This article is a Clarivate Analytics Market Insight report, an ongoing series featuring expert reviews of hot topics in the pharma/biotech field, with analysis and discussion on the factors currently affecting the industry.
Roche Holding’s Hemlibra (emicizumab-kxvh) has been approved in the U.S. for routine prophylaxis to prevent or reduce the frequency of bleeding episodes in adults and children with hemophilia A developing factor VIII (FVIII) inhibitors. The innovative therapy, which mimics the function of FVIII, is the first to be approved in close to 20 years to prevent or reduce bleeding in this setting. The agent was approved by the FDA in November 2017, almost three months ahead of the PDUFA date scheduled for Feb. 23, 2018, and is set to challenge standard of care FVIII replacement therapy with its novel action, self-administration and weekly injection profile.
Long-awaited anti-hemorrhagic therapy
Hemophilia A is a rare genetic disorder caused by missing or defective FVIII, a blood clotting protein. Approximately one in three people with severe hemophilia A can develop inhibitors to FVIII replacement therapies, resulting in risk of repeated bleeds and life-threatening bleeding. For decades, and prior to the introduction of long-acting recombinant clotting factors in 2014, hemophilia patients have relied upon recombinant replacement therapy that needs to be administered as often as every other day.
Hemlibra was conceived as a once-weekly, subcutaneous approach to tackle and circumvent the immunogenicity arising from standard recombinant FVIII therapy. The humanized bispecific monoclonal IgG4 antibody against factors IXa and X, initially discovered by Roche’s subsidiary Chugai and jointly advanced with Roche and Genentech, is designed to mimic FVIII and activate the natural coagulation cascade to restore the blood clotting process. The completely new mechanism to hemophilia treatment could drive a major switch from older products. Additionally, positive top line data released at the time of approval have shown Hemlibra’s superiority versus standard FVIII prophylaxis in hemophilia A without inhibitors, which could be a potential trigger for Hemlibra to become a disruptive treatment and change the hemophilia A landscape
According to Cortellis Consensus sales forecasts (source Thomson Reuters I/B/E/S), the drug could potentially reach sales of $3.8 billion in 2023. (See Figure 1.)
Hemlibra for treating hemophilia A
The BLA for Hemlibra was filed in June 2017 seeking market approval for hemophilia A with inhibitors. The filing was based on data from two large ongoing pivotal studies that already demonstrated the treatment’s safety and efficacy. In the 109-patient, phase III HAVEN 1 trial, assessing the drug in hemophilia A sufferers aged 12 years or older and developing FVIII inhibitors, the prophylactic treatment resulted in an 87% reduction in bleed rate compared with on-demand bypassing agent (BPA) with no prophylaxis. After a median observation time of 31 weeks, 62.9% of patients receiving Hemlibra experienced zero treated bleeds compared with 5.6% of those receiving on-demand treatmentsAdditionally, a first-of-its-kind intra-patient comparison demonstrated a 79% decline in number of bleeds compared with previous treatment with BPA prophylaxis collected in a non-interventional study prior to enrollment.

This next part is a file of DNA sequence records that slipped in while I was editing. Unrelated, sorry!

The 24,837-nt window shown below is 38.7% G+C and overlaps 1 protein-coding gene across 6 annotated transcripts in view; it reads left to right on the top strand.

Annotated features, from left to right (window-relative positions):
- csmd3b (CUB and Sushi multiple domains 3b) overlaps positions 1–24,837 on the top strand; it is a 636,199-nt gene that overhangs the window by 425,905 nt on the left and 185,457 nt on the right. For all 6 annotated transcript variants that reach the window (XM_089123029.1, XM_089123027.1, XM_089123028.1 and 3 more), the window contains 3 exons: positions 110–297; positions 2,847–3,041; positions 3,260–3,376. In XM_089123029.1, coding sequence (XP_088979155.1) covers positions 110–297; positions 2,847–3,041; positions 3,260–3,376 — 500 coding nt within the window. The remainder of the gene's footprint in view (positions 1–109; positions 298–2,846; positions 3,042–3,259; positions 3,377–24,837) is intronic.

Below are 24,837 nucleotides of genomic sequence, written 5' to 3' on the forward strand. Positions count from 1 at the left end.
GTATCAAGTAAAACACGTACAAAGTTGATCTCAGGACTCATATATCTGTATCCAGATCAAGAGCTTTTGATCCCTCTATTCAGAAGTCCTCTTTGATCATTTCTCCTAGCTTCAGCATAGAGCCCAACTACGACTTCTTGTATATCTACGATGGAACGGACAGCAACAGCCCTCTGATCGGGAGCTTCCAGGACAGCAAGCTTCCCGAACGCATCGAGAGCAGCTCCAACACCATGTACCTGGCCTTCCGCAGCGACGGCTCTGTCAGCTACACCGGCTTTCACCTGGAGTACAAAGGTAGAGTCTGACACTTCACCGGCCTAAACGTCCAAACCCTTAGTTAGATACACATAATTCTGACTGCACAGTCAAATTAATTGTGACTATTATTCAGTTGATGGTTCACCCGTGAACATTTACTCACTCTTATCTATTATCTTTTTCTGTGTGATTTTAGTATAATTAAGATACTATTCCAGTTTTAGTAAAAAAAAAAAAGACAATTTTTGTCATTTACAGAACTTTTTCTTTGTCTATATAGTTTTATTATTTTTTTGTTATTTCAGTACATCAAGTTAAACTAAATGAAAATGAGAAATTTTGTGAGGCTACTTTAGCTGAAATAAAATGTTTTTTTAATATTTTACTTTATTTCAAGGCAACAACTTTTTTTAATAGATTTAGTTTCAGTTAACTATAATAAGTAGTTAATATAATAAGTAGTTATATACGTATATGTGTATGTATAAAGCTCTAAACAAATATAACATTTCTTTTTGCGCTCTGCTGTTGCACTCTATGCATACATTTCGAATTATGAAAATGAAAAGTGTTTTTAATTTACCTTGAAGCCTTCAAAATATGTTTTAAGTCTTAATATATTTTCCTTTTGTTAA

The second pivotal trial, HAVEN 2, assessing Hemlibra prophylactic treatment in hemophilia A pediatric patients with inhibitors began in June 2016, and results reported to date are consistent with HAVEN 1 data. According to interim data reported in June 2017, only one of 19 children experienced a bleeding episode that required treatment while on Hemlibra. Additionally, an intra-patient analysis of 13 children who had participated in the non-interventional study demonstrated a 99% decline in treated bleeds for patients receiving Hemlibra prophylaxis compared with previous treatment with a BPA either as prophylaxis (n = 12) or on demand (n = 1). Most importantly, no thrombotic adverse events have been observed in this trial so far. Injection site reactions, headache and arthralgia were the most common adverse events occurring in 10% or more of patients receiving Hemlibra prophylaxis in pooled studies. Data from the HAVEN 1 and 2 studies are being reviewed under accelerated assessment by the European Medicines Agency and updated data from both trials with six-month follow-up are expected at the 59th Annual Meeting and Exposition of the American Society of Hematology (ASH) in December. A Japanese filing is also under review.
Key positive top line data from the HAVEN 3 trial in hemophilia A patients without inhibitors were reported following the FDA approval. This trial compared Hemlibra prophylaxis once weekly or once every other week versus on-demand therapy in 152 patients aged 12 years or older who were previously treated with FVIII therapy either episodic or for prophylaxis. The trial met both primary and key secondary endpoints, demonstrating that once-weekly Hemlibra led to a reduction in the number of treated bleeds over time versus patients receiving no prophylaxis. Notably, an intra-patient comparison showed superiority of once-weekly Hemlibra versus prior VIII prophylaxis. Patients did not experience thrombotic microangiopathies (TMA) or thrombotic events and the most common adverse events were injection site reactions, with no new safety signals observed.
A further trial, HAVEN 4, is evaluating Hemlibra prophylaxis dosed every four weeks in patients aged 12 years or older with hemophilia A with or without inhibitors. The trial is expected to be completed in July 2018.
Approval with a safety warning
Despite the FDA’s nod to market Hemlibra based on superior efficacy in reducing the number of bleeds versus on-demand treatment, the U.S. regulatory body has decided to place a black-boxed safety warning on the U.S. label due to unexpected thrombotic events experienced during the rescue therapy to treat bleeds for 24 hours while on Hemlibra.
In the HAVEN 1 trial, a total of five patients who, in addition to Hemlibra, were receiving prothrombin treatment for breakthrough bleeds, developed blood clots; three of these were associated to TMA, an uncommon adverse event in this population. However, all the events occurred in patients that had used Shire’s FEIBA or Novo Nordisk’s NovoSeven (eptacog alfa) activated prothrombin complex concentrate as bypassing agents at higher-than-recommended doses for multiple days, potentially predisposing to an hypercoagulable state. Remarkably, one of the three subjects experiencing TMA died of rectal hemorrhage in the registrational trial, although the reason was attributed to the patient’s decline of a blood transfusion following hemorrhage. In essence, the combination of Hemlibra prophylaxis plus FEIBA or NovoSeven aimed to stop breakthrough bleeds in these five patients due to the lack of efficacy of Hemlibra prophylaxis alone appears to have resulted in increased levels of thrombin causing excess clotting and ultimately triggering the thromboembolic events. Controversially, Shire filed an injunction accusing Roche of unlawful disparagement of its BPA FEIBA, and of inaccurate communication and misleading characterization of the serious adverse events that occurred in the phase III trial.